Making a welcome return to the spotlight, the singer-songwriter is back with an atmospheric new single for the soul. Here, she speaks to Tara Pilkington about this stunning new release.
At its heart ‘Orange Rose’, the new release from Karima Francis, is a love song straight and true, and like most all love stories, this one isn’t without its complications.
Offering a touching and insightful look on how mental health can send shockwaves through even the most intimate and entwined of relationships, ‘Orange Rose’ balances the meditative and melancholy of creating a song.
“I think the subject matter is kind of romantic and it also touches on mental health within relationships as well you know and how it can be difficult to be in a relationship when someone has a mental health problem you know. In terms of the production, I wanted to make a more analogue sounding record, something more or organic. I think the process [of making this track] was focused on the production and the sonic was the key inspiration of the track.”
After releasing her debut album ‘The Author’ in 2009, Karima discussed how she was keen to explore the production side of creating a new song when it came to her new material: “When I listen to music I get super excited by certain tones and very experimental sounds. I’m quite fascinated by it all and yeah I definitely want to dive more into that realm.”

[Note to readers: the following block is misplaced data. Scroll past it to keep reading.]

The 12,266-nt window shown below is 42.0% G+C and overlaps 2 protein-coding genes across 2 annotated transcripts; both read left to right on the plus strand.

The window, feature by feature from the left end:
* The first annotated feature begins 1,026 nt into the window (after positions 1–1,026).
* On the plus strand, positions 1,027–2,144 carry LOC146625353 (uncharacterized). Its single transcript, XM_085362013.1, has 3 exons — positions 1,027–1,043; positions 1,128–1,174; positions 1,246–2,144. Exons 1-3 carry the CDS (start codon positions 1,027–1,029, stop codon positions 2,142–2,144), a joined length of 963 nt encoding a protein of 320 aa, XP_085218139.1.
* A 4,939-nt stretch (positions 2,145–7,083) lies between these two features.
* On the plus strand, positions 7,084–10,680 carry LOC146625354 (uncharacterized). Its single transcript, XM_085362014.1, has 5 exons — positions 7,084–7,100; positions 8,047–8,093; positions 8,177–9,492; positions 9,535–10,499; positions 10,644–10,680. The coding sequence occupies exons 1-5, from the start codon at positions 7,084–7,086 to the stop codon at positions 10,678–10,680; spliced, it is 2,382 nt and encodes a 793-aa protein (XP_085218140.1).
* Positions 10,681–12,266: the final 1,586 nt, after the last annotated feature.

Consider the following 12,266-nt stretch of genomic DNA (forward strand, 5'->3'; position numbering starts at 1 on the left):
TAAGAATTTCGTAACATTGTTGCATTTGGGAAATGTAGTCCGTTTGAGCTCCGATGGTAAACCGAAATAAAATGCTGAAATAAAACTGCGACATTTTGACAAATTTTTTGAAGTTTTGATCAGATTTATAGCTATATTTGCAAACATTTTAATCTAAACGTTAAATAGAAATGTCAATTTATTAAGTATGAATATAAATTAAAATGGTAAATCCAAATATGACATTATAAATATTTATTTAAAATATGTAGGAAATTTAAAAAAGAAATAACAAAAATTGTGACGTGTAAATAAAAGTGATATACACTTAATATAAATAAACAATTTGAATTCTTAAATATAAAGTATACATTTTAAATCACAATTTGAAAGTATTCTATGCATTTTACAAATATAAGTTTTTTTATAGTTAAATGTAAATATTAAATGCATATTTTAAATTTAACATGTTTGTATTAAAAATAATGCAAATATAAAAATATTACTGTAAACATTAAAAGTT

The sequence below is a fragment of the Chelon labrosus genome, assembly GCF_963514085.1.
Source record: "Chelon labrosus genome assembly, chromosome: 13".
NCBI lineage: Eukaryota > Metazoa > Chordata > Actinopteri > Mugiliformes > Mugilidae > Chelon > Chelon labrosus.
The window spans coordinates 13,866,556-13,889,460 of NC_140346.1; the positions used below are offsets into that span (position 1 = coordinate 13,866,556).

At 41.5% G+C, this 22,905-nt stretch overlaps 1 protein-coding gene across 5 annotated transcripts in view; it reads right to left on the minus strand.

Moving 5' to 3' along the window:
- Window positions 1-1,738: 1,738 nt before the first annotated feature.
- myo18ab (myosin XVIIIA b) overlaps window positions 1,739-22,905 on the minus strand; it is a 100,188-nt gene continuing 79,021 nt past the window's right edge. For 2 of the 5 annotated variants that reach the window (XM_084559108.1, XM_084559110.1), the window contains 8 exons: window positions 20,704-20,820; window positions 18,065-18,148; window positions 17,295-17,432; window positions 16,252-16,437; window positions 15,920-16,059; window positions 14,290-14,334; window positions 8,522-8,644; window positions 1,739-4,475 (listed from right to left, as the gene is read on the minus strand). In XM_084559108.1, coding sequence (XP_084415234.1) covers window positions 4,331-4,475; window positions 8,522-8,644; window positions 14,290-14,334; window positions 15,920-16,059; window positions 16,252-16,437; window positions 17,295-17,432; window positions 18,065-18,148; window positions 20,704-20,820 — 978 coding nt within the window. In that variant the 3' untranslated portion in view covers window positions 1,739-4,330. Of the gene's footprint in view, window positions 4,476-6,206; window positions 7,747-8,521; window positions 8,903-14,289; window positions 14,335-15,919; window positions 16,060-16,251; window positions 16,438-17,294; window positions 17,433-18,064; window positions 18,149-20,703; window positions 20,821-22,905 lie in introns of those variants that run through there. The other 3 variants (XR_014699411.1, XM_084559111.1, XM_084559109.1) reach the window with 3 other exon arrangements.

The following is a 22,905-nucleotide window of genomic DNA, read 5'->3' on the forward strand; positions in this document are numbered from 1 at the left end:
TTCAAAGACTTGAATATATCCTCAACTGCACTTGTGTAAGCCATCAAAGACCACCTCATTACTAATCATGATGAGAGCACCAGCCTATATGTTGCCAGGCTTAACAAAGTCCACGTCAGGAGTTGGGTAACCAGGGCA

She added: “I’m a huge fan of Adam Granduciel, the lead singer of The War on Drugs and I just think that his music production is so, almost like 70s sounding but with a modern and contemporary production. And, I think that he’s one of my key inspirations. I’m also a fan of The National and the music structure on their record as well. I also really like Blake Mills. I think that he’s an amazing guitarist, I love his style and the kind of things that he does.”
Her new track ‘Orange Rose’ was written last year during her time in Venice Beach, which feels like a world away from a world that was under lockdown upon the songs release: “I think the song was one of those that just came naturally at the time, and I think it’s a good message to get out now! I think it’s quite relevant, there are probably a lot of people that are not having the best time during quarantine. I’m just excited to get it out and hope that it’s something that can make people happy.”
Before the end of our interview, Karima shared her advice for any young creatives who may be struggling to make their art during lockdown: “Don’t beat yourself up, try not to be so hard on yourself and take time to do something different. Read something, or watch your favourite TV series and have a binge and not worry about it. I think as an artist myself, you can’t be creative all of the time and I’ve learned as I’ve gotten older that you have to allow yourself to not be creative sometimes and it will return!”
Listen to Orange Rose below: